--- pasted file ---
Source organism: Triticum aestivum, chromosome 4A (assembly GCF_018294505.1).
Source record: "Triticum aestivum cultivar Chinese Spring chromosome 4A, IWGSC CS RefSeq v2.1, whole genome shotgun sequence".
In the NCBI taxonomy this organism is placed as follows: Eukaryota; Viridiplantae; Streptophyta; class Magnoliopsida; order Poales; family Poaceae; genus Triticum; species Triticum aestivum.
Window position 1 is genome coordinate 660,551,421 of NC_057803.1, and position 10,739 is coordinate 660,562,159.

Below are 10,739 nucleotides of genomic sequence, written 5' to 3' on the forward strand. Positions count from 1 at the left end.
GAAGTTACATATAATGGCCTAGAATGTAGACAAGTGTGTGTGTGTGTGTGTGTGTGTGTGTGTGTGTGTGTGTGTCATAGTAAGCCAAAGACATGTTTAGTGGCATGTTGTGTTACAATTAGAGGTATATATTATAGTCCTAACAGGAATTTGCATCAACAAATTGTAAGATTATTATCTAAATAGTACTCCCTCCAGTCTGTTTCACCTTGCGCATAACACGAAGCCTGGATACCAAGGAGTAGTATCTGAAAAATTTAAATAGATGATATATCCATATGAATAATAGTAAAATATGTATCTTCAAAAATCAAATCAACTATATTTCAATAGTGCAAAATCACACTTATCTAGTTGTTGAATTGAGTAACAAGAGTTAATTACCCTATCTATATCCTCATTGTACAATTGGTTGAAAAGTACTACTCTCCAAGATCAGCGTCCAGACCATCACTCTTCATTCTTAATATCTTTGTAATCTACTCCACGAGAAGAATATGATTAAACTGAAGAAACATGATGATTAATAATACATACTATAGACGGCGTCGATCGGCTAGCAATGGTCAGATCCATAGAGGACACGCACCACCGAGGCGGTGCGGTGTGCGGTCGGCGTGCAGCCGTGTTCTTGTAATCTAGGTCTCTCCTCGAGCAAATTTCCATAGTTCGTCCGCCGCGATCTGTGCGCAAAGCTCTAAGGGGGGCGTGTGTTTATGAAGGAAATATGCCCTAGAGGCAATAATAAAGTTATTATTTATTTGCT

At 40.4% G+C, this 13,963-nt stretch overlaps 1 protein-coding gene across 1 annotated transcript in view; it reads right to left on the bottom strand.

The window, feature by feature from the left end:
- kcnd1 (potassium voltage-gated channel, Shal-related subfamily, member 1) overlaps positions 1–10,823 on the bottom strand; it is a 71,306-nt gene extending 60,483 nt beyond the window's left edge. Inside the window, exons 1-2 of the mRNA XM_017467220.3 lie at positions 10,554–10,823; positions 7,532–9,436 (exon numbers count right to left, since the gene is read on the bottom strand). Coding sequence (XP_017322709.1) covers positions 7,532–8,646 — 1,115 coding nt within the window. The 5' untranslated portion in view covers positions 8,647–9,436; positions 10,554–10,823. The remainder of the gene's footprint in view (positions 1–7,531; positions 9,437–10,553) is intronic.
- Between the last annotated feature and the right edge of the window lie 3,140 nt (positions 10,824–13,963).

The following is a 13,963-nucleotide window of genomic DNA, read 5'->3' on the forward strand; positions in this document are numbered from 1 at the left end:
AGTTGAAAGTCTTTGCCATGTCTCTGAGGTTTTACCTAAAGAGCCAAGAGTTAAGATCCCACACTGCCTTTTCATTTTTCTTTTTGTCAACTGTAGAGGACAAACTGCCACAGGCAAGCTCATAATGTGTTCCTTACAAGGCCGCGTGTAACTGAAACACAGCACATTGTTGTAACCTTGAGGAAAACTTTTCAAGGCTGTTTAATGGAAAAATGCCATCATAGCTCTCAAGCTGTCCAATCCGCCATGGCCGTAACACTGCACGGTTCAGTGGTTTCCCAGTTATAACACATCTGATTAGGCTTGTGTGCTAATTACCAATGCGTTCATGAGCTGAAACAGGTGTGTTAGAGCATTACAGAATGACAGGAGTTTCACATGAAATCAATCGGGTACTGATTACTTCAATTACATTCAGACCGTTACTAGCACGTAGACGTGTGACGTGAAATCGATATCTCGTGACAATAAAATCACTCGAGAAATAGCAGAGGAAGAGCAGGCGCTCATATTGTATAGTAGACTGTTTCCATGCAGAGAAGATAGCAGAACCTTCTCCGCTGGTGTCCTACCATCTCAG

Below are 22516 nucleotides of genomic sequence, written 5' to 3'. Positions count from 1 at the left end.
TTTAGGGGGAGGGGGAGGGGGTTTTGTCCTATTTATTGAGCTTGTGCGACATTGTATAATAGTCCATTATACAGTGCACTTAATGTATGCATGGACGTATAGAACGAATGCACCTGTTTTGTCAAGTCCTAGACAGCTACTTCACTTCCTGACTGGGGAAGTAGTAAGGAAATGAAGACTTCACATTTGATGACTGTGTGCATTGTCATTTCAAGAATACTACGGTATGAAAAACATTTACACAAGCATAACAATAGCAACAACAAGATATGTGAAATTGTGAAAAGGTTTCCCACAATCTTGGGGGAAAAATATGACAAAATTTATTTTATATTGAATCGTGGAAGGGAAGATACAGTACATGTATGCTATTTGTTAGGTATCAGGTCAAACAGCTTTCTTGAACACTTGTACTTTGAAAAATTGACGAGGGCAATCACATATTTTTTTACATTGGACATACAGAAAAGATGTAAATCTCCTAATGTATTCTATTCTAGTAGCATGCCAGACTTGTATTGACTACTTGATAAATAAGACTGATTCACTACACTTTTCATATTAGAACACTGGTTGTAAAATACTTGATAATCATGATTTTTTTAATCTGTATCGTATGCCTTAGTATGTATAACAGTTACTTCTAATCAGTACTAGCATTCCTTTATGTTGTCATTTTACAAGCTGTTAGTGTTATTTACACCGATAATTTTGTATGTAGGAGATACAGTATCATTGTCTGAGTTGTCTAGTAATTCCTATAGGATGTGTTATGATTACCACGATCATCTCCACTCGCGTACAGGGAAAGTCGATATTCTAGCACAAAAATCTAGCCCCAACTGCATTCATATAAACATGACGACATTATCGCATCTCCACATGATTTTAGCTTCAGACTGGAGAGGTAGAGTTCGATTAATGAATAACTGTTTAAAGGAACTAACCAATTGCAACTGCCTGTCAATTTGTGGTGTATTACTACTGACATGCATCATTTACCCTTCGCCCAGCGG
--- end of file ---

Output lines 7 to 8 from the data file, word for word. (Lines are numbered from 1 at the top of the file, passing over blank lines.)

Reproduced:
At 40.4% G+C, this 13,963-nt stretch overlaps 1 protein-coding gene across 1 annotated transcript in view; it reads right to left on the bottom strand.

The window, feature by feature from the left end: